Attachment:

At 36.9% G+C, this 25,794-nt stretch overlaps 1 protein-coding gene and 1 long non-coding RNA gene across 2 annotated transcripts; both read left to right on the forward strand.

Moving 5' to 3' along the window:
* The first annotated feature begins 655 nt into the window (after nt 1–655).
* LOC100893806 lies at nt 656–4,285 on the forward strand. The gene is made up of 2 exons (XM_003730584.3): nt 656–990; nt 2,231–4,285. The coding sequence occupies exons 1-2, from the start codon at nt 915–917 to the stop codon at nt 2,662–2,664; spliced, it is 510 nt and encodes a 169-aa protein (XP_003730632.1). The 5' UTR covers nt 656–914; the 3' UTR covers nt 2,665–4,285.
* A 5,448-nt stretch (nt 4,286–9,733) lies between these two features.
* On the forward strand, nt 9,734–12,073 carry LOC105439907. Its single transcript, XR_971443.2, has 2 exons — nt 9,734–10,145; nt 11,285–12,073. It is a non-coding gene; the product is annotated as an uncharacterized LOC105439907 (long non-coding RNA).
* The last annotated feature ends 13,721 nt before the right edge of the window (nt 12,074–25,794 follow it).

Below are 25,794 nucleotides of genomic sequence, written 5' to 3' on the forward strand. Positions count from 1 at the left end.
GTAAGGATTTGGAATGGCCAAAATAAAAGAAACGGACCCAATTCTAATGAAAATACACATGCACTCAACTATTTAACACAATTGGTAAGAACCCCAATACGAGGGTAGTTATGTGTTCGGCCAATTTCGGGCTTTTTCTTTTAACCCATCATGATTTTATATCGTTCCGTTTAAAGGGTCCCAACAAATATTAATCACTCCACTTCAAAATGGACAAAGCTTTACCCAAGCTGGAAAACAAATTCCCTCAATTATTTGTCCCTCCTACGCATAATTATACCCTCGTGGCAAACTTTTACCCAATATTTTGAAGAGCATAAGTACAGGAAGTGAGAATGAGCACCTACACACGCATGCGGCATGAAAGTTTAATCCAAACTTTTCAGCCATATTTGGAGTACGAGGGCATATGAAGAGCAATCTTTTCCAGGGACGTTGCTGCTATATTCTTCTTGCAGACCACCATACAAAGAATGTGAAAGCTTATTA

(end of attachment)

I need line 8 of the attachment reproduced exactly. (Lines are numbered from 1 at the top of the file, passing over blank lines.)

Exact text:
Below are 25,794 nucleotides of genomic sequence, written 5' to 3' on the forward strand. Positions count from 1 at the left end.